Divorced; children: one.
Home—CA. E-mail—[email protected]
(Editor) Single Woman of a Certain Age: 29 Women Writers on the Unmarried Midlife—Romantic Escapades, Heavy Petting, Empty Nests, Shifting Shapes, and Serene Independence, Inner Ocean (Maui, HI), 2005.
Naked on the Page: The Misadventures of My Unmarried Midlife (memoir), Viking (New York, NY), 2007.
Contributor to Salon.com and Rolling Stone. Author of column "Single Minded" for the San Francisco Chronicle.
When journalist Jane Ganahl reached her forties and found her love life at an impasse, the twice-divorced mother turned to writing as an outlet. She began contributing a regular column to a local newspaper and set to work collecting essays from middle-aged women experiencing both angst and fulfillment in their single lives. The result was the compilation Single Woman of a Certain Age: 29 Women Writers on the Unmarried Midlife—Romantic Escapades, Heavy Petting, Empty Nests, Shifting Shapes, and Serene Independence. Library Journal reviewer Audrey Snowden described the book as "uniformly well written" and "sure to appeal to its older female target audience." A critic for Small Press Bookwatch considered it a "thoughtful and thought-provoking reading."
Ganahl next produced the memoir Naked on the Page: The Misadventures of My Unmarried Midlife. The book includes her thoughts on casual dating, finding true love, coming to terms with her aging body, and her impending fiftieth birthday. Deirdre Donahue, reviewing the book for USA Today Online, remarked that "Ganahl refuses to let men and an age-obsessed culture define her sexuality." Although Seattle Post-Intelligencer critic John Marshall took exception to the author's use of creative license (she admits in the book's endnotes to some fictionalization of her story), he applauded her writing skills: "Ganahl captures so many of the conflicted feelings of being single at midlife, the yearning for a relationship versus the delights and solaces of being on one's own with few compromises required." A reviewer for Publishers Weekly described her writing as "sassy, fiery," and pointed in particular to the descriptions of her native San Francisco, "a character as alive and fully developed as any in the book."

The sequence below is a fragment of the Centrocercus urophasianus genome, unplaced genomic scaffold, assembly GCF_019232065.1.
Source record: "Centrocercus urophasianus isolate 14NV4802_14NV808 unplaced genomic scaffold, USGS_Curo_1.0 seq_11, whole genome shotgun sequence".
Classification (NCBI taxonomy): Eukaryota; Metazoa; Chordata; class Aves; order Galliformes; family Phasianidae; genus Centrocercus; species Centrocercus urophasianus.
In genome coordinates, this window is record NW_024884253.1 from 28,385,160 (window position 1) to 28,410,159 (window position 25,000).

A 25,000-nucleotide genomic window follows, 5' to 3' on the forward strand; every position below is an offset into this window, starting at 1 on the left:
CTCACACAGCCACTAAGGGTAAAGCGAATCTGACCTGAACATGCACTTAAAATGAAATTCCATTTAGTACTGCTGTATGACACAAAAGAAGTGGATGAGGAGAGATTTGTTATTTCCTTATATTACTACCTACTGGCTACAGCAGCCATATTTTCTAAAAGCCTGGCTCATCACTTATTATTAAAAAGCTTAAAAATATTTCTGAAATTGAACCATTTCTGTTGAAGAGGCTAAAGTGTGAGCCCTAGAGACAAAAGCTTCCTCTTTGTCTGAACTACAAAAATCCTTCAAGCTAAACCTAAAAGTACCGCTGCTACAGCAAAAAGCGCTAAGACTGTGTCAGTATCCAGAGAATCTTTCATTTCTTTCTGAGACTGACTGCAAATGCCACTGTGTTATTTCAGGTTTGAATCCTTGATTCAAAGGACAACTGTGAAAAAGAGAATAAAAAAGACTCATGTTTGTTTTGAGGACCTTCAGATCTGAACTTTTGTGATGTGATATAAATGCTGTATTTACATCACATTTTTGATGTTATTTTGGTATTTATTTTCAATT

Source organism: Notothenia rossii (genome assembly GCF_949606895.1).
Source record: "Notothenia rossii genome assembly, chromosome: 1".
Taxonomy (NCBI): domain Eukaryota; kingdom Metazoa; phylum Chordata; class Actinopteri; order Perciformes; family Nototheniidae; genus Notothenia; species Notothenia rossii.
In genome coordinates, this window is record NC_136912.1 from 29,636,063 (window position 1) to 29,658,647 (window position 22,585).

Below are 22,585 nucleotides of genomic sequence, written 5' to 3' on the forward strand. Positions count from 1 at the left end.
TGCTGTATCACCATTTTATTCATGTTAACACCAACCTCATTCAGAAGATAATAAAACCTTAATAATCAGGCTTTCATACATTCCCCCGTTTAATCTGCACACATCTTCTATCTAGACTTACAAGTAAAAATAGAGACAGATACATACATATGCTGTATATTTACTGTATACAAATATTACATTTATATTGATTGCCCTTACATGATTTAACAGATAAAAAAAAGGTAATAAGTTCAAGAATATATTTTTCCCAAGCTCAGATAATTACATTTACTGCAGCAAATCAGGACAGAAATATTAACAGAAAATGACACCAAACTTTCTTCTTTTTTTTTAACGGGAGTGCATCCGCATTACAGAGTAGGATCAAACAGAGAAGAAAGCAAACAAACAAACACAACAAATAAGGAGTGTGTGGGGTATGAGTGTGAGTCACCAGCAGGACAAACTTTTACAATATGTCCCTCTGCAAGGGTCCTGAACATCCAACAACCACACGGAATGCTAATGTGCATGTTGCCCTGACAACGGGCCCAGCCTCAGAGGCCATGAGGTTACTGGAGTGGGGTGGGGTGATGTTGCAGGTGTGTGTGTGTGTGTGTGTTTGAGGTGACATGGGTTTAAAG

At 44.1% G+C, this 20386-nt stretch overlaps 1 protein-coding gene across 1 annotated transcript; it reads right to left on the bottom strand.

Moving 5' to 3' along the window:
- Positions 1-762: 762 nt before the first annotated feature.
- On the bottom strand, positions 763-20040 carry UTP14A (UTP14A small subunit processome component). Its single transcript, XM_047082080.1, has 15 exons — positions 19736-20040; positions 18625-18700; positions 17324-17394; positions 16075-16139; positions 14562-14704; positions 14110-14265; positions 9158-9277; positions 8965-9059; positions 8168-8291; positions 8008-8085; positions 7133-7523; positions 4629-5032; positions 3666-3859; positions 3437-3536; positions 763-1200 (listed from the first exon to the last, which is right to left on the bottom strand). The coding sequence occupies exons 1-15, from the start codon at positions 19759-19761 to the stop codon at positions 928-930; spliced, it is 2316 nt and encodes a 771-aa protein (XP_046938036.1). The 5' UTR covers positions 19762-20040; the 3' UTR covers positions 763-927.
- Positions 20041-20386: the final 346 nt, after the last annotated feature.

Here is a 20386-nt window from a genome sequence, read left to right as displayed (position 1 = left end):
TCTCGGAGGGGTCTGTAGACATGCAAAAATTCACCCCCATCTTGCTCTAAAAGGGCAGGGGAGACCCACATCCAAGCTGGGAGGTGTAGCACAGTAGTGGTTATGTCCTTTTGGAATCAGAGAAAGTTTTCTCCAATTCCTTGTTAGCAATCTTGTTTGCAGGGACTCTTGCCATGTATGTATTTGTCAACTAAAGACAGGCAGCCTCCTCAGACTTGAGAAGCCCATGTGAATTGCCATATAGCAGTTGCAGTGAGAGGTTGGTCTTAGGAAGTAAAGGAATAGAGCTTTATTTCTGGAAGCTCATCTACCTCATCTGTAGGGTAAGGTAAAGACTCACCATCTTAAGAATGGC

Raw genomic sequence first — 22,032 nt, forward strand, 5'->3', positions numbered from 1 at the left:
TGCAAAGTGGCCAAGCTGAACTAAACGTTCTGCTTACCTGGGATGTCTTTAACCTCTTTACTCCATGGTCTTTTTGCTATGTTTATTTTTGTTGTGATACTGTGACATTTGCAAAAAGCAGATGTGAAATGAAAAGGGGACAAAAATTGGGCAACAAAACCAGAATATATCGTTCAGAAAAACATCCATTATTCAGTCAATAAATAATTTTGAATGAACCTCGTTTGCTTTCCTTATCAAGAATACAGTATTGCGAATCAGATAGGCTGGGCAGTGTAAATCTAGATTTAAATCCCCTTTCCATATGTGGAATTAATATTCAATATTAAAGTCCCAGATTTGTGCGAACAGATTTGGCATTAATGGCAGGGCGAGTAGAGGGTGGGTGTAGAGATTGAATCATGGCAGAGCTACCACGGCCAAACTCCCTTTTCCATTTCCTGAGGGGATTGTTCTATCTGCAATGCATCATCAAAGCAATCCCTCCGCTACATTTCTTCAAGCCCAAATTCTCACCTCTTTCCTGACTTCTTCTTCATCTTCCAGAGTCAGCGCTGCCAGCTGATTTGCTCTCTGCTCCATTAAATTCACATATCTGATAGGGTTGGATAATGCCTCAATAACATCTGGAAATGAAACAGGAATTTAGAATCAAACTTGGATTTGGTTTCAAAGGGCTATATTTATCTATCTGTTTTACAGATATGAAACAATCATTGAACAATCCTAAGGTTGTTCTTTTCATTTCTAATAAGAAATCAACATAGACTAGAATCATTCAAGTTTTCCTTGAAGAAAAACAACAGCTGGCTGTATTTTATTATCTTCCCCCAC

BIOGRAPHICAL AND CRITICAL SOURCES:
Ganahl, Jane, Naked on the Page: The Misadventures of My Unmarried Midlife, Viking (New York, NY), 2007.
Library Journal, October 1, 2005, Audrey Snowden, review of Single Woman of a Certain Age: 29 Women Writers on the Unmarried Midlife—Romantic Escapades, Heavy Petting, Empty Nests, Shifting Shapes, and Serene Independence, p. 98.
Publishers Weekly, December 4, 2006, review of Naked on the Page, p. 45.
Small Press Bookwatch, February 1, 2006, review of Single Woman of a Certain Age.
USA Today Online,http://usatoday.com/ (March 1, 2007), Deirdre Donahue, "Naked on the Page Is Woman's Open Book," review of Naked on the Page.
"Ganahl, Jane." Contemporary Authors. . Encyclopedia.com. (September 25, 2018). http://www.encyclopedia.com/arts/educational-magazines/ganahl-jane
"Ganahl, Jane." Contemporary Authors. . Retrieved September 25, 2018 from Encyclopedia.com: http://www.encyclopedia.com/arts/educational-magazines/ganahl-jane
Encyclopedia.com gives you the ability to cite reference entries and articles according to common styles from the Modern Language Association (MLA), The Chicago Manual of Style, and the American Psychological Association (APA).
Within the “Cite this article” tool, pick a style to see how all available information looks when formatted according to that style. Then, copy and paste the text into your bibliography or works cited list.
Because each style has its own formatting nuances that evolve over time and not all information is available for every reference entry or article, Encyclopedia.com cannot guarantee each citation it generates. Therefore, it’s best to use Encyclopedia.com citations as a starting point before checking the style against your school or publication’s requirements and the most-recent information available at these sites:
Modern Language Association
The Chicago Manual of Style
American Psychological Association
- Most online reference entries and articles do not have page numbers. Therefore, that information is unavailable for most Encyclopedia.com content. However, the date of retrieval is often important. Refer to each style’s convention regarding the best way to format page numbers and retrieval dates.
- In addition to the MLA, Chicago, and APA styles, your school, university, publication, or institution may have its own requirements for citations. Therefore, be sure to refer to those guidelines when editing your bibliography or works cited list.